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We’ve tailored Castiron to fit the needs of kitchen-based creators who are selling their products to family, friends, and followers through word-of-mouth and social media. After a super fast setup (if you can create a social media profile, you can set up a Castiron shop!), you’ll have a single place to sell, manage orders, and communicate with customers.
No code required. Add products, upload your logo, share your story, and link to your social profiles from your flexible store.
Never track down a payment or oversell products again. Real-time inventory tracking and secure payment processing make life easier for you and your customers.
With our magical marketing tools, email and social media marketing are on autopilot. We make it easy to promote your latest products and deals.
Starting a business selling homemade food is incredibly easy, affordable, and can be done in a short amount of time depending on the state you live in. If you're wondering how to start a food business from home, your first step will be to familiarize yourself with cottage food laws in your state and city, and their many benefits.
For starters, it's important to understand that catering food is a bit different than traditional foods covered under the cottage food law. Cottage food allows you to sell prepackaged, labeled foods directly to a consumer straight from your kitchen. This can be done without the need for a permit, licensing fees, or inspections in most states. However, this is subject to change depending on your state or county. States will also only allow food that is non-perishable to be sold from home, meaning it doesn't have to be refrigerated to be safely eaten. Some catering business ideas that can be covered by cottage food laws include selling scones, cakes, pastries, and candies to large parties!
Some states, such as California and Wyoming, will even allow the sale of perishable foods, with California allowing the sale of fully cooked meals and Wyoming allowing meats and live poultry to be sold.
Cottage food laws can be beneficial for those also wondering how to start online food business from home. Most states now allow the sale of foods through the internet, although it must be delivered directly to the customer. This isn't an issue with catering businesses, since the consumer is directly interacted with.
If you're selling non-hazardous, properly labeled, and pre-packaged foods in bulk, you can still operate under most states' cottage food laws. However, you will need to register with your local or state health department if it is specified in your states' rules on selling food from home. Your local health department might issue you a permit for selling food from home, or might even tell you you don't need one to sell non-hazardous foods. For instance, Iowa doesn't need people to have a permit or license to sell cottage food from home.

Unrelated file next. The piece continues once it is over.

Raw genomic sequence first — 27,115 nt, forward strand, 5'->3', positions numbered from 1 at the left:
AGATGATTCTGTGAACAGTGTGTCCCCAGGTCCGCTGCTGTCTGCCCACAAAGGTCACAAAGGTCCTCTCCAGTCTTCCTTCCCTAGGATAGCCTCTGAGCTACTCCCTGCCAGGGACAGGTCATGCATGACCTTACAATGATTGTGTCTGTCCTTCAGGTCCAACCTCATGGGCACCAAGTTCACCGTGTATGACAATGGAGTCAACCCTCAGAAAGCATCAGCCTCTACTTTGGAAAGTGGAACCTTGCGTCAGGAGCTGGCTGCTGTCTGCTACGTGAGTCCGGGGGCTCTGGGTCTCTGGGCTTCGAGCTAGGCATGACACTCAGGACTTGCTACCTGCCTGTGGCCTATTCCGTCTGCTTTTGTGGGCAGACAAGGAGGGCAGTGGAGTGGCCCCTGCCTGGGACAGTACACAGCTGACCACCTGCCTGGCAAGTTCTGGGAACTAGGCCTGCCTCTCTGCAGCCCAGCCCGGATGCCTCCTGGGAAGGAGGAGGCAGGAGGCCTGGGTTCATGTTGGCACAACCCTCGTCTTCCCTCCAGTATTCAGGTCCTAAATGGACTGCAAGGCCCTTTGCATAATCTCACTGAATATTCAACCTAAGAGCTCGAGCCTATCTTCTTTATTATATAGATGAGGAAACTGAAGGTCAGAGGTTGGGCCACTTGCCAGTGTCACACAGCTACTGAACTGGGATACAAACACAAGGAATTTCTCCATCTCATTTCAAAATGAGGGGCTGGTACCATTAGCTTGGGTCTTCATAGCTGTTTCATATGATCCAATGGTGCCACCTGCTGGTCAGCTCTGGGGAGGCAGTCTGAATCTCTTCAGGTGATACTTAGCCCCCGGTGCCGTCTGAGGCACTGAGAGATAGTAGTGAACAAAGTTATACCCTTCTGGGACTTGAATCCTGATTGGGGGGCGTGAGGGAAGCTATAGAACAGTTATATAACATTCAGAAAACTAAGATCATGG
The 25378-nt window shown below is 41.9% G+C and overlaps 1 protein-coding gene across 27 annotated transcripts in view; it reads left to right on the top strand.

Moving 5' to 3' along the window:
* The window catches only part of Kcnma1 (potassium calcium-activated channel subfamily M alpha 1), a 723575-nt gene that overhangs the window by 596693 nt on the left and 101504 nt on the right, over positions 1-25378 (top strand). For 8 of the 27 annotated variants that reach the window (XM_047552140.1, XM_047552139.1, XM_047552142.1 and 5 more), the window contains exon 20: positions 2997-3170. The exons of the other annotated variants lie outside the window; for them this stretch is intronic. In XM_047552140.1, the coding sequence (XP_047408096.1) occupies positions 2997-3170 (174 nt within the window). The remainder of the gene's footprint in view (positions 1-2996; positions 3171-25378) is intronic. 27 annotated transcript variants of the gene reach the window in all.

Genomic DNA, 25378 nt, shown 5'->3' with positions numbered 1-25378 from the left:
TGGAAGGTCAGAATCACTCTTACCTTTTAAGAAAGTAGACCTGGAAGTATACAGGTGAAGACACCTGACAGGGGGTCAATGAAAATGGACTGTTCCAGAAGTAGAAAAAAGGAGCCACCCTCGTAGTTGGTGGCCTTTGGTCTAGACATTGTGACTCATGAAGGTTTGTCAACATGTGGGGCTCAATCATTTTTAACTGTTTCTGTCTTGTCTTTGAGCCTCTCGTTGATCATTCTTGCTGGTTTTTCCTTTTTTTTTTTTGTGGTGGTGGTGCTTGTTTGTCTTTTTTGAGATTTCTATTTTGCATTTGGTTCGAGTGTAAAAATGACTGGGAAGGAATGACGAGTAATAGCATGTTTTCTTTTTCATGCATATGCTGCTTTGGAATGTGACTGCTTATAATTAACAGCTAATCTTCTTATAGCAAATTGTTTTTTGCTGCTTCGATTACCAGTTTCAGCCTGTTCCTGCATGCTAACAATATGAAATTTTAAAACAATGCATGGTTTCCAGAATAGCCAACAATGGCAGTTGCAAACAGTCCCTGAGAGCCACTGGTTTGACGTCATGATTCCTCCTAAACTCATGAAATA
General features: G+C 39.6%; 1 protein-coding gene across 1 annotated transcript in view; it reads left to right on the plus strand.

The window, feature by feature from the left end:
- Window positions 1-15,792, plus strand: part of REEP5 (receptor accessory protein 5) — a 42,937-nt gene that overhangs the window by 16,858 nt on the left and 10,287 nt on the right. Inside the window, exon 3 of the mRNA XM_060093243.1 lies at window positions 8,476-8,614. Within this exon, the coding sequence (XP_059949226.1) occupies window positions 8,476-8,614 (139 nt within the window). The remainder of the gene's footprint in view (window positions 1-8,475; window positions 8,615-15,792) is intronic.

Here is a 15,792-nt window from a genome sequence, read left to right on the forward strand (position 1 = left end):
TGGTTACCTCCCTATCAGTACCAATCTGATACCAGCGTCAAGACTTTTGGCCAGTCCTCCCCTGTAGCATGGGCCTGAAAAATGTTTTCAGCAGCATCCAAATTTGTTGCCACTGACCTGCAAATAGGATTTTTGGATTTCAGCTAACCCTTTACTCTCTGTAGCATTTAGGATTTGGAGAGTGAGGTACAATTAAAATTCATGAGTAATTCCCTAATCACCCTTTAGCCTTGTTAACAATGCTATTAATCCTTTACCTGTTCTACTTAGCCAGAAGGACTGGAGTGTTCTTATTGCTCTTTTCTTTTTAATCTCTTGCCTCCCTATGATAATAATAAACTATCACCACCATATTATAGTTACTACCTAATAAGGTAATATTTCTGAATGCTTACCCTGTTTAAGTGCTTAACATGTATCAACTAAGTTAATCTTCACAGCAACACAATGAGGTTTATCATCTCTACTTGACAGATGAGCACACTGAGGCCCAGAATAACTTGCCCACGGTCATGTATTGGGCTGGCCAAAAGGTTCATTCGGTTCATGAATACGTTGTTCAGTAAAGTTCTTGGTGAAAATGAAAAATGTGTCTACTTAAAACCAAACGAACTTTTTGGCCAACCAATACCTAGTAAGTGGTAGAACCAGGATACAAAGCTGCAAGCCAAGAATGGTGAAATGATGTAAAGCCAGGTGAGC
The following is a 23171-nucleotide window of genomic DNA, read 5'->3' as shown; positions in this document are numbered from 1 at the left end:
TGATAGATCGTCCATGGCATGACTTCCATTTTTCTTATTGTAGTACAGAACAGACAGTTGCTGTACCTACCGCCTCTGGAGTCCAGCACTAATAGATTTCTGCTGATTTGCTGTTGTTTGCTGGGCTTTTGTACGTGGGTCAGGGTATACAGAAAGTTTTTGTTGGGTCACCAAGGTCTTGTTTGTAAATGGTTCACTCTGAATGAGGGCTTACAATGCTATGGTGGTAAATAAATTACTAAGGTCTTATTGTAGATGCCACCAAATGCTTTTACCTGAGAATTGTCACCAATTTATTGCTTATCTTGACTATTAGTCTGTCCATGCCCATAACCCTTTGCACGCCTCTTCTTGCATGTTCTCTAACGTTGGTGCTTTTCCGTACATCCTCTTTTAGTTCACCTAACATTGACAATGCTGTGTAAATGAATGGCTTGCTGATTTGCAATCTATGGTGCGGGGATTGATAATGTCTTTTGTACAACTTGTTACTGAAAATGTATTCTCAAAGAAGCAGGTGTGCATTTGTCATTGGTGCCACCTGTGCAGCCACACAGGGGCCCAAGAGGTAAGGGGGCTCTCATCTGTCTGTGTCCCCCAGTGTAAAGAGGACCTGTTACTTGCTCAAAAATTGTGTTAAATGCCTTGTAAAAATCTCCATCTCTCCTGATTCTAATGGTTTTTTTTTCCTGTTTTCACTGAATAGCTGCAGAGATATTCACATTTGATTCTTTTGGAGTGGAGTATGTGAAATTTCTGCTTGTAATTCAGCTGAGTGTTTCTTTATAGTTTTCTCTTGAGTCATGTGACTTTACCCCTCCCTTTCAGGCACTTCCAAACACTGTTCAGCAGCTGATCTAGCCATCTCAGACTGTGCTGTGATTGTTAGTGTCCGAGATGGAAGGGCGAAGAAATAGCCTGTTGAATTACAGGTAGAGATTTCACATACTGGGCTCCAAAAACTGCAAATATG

However, if you're starting a catering business that sells ready-to-eat or perishable foods, you will need to register your business with your local city, obtain an EIN, register it as a sole propriety or LLC or any other business model, and obtain all proper licenses for catering businesses. Most states require a catering business that sells potentially hazardous food to only run from a commercial kitchen, not a residential or home kitchen. For instance, for those wondering how to start a catering business from home in Georgia, unfortunately, no catering businesses are allowed from a home kitchen. This is different from other states, which might allow food to be prepared in a commercial-approved kitchen attached to the home.
This is the case for those wondering how to start a catering business in PA. The Pennsylvania Department of Agriculture allows foods to be prepared from home, provided the kitchen being used to prepare the catering goods is separate from the personal kitchen and approved by the department of health.
In addition, it's important to also consider zoning laws. For instance, for those asking themselves how to start a catering business from home in Arizona, they will need to register with their county health department and ensure their catering business is in a commercial use zoning area.
The bottom line is, you must always register your business as a catering business through the proper channels, and then contact your local health department for more solid advice on permits, zoning, inspections, and fees.
If you want to open a catering business that sells perishable foods, you will more than likely not fall under cottage food laws. You will have to register your businesses as a sole proprietor or LLC, and then obtain an EIN for tax purposes. Your catering business registration to handle and safely prepare food will also be filed with your local county or city health authority.
Some home catering business ideas to help you avoid the headache of having to rent a commercial kitchen and file extra paperwork is to sell non-hazardous foods. These can include bagels, cookies, breads, and cakes that can be sold en mass. You call also use an approved commercial kitchen that's not yours, such as your local charity or non-profit organization to help you.
Remember, it's important to make a catering business plan complete with a menu, budget, and marketing strategies. Catering business startup costs can range form $10,000 to $50,000, so plan accordingly in your budget.
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